The idea of a watermelon beer puts a lot of people off right away—and rightfully so—but hear me out! This light-bodied wheat beer has just a hint of natural watermelon flavor—no Jolly Rancher notes to be found. Ice cold, it’s sooo refreshing and honestly too easy to drink. It’s been in their lineup for over a decade at this point and remains a nostalgic favorite for me. Giesenbrau Bier Co “Hildy’s Helles” – This New Prague brewery has been around for years, but their recent rebrand captured my attention as an unabashed can nerd. Fortunately, in this case, the gorgeous cans happen to contain some delicious brews! This Helles lager is the standout hit of my summer, but you can’t go wrong with any of their beers in my opinion.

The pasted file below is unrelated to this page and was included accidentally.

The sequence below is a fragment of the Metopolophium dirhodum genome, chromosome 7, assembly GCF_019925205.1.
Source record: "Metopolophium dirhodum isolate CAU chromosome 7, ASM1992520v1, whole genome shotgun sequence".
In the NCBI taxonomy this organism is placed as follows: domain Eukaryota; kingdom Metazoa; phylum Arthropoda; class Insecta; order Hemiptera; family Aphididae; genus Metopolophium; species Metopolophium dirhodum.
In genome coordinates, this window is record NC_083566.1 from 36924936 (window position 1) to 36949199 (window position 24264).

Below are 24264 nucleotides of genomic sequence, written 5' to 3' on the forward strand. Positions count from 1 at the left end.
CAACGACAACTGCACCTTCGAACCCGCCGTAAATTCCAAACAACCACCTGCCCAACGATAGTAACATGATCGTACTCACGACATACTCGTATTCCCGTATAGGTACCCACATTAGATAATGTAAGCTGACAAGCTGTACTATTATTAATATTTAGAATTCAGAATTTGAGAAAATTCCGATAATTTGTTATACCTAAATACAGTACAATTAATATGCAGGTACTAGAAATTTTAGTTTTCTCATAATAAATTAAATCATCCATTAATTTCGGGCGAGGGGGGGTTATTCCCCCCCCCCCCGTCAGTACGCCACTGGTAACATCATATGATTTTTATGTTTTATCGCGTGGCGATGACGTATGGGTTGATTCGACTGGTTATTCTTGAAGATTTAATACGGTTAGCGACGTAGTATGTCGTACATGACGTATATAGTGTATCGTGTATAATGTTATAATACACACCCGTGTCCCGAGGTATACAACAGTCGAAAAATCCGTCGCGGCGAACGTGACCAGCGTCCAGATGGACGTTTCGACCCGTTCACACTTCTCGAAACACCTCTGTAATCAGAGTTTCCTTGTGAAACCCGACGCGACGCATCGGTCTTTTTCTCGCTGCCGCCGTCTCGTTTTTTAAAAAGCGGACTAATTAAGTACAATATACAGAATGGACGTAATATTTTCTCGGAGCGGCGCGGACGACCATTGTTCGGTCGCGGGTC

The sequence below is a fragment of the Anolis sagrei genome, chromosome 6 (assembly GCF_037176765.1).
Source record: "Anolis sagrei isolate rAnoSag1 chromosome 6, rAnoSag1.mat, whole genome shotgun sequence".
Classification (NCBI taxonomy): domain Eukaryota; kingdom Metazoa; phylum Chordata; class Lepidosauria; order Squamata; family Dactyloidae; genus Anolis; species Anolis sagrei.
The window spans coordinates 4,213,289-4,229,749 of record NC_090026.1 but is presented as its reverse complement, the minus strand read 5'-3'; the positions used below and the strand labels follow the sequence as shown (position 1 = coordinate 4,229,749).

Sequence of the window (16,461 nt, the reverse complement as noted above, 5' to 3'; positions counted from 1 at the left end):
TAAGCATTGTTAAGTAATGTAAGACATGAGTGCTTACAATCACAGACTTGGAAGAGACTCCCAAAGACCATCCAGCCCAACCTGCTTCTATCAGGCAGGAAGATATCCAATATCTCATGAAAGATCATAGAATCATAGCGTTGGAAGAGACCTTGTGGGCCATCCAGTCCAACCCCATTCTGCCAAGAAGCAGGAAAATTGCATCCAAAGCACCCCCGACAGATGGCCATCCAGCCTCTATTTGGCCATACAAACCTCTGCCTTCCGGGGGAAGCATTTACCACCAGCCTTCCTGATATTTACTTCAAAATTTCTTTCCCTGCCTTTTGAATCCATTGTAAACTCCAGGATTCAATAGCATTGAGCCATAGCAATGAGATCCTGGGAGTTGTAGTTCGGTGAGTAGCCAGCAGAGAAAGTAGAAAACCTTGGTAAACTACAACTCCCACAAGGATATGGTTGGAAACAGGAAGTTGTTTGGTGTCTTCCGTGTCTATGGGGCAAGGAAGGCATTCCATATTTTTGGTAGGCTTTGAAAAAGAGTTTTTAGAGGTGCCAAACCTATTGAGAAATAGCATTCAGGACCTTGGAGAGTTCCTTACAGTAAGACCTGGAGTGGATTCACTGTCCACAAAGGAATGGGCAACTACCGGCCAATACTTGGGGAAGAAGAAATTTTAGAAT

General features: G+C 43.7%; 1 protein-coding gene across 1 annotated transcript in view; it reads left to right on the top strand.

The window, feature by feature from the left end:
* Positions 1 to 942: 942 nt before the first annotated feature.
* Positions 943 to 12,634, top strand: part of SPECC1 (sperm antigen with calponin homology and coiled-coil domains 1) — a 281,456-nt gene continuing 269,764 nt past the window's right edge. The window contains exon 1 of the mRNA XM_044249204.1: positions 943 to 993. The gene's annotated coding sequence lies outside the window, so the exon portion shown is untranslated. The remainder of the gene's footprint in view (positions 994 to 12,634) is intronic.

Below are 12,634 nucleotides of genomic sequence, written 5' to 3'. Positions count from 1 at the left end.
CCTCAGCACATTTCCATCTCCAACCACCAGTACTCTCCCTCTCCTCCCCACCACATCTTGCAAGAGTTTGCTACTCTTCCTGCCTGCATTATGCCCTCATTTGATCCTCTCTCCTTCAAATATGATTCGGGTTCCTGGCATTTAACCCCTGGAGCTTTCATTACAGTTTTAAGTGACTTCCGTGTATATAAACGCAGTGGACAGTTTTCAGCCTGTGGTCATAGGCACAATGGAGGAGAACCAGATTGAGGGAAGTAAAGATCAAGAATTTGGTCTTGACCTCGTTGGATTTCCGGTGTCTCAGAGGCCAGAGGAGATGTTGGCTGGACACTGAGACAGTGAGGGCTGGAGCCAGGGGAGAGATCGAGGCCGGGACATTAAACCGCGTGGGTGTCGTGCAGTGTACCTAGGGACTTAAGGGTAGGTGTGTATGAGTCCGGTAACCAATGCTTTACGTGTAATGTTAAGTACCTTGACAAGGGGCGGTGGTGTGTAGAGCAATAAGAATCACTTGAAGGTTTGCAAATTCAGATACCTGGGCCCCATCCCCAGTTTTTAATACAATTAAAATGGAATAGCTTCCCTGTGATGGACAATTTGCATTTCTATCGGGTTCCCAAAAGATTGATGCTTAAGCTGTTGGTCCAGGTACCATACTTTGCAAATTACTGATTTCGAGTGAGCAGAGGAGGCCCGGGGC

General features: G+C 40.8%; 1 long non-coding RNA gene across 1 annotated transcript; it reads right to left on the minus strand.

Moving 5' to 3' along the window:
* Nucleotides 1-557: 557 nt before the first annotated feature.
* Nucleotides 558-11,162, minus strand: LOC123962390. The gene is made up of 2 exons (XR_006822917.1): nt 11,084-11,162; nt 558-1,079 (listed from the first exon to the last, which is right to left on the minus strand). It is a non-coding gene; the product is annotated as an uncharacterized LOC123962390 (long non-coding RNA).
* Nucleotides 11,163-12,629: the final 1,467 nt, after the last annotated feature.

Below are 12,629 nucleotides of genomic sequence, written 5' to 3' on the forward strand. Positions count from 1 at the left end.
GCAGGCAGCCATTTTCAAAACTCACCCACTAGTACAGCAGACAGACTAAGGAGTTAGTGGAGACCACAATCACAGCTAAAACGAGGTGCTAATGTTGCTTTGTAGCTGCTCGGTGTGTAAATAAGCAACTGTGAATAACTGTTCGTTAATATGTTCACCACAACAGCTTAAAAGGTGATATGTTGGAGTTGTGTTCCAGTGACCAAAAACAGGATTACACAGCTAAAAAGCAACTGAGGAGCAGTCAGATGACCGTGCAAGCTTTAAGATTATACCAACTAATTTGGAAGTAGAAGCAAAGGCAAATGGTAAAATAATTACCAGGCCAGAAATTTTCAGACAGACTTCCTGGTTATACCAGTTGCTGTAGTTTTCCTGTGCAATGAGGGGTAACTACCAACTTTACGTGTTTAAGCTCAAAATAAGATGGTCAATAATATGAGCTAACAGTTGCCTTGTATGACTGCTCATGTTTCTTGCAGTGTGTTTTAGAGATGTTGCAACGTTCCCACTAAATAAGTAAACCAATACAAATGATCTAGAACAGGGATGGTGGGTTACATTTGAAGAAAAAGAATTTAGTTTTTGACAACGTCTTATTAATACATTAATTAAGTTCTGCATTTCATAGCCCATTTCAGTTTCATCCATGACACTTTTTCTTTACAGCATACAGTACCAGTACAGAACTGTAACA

Un vino frizzante! This liter bottle is all you need to please your entire crew — from the geeky cool-kid wine nerds to the no-nonsense folks who “just want wine.” Spritzy, light, and fresh, this Grignolino from Piedmont is perfect by itself or with any summer fare. Did I mention it’s in a liter bottle?

    Pour over rocks, garnish with an orange slice, put your feet up and imagine you are soaking in the Catalan sun.

    This low ABV bottled spritz is perfect for enjoying in the summer heat. Citrusy orange flavors dominate with a lively effervescence and a touch of bitterness, it tastes like summertime in a glass. Grab your sunnies, a floatie, and enjoy this delicious libation on the lake!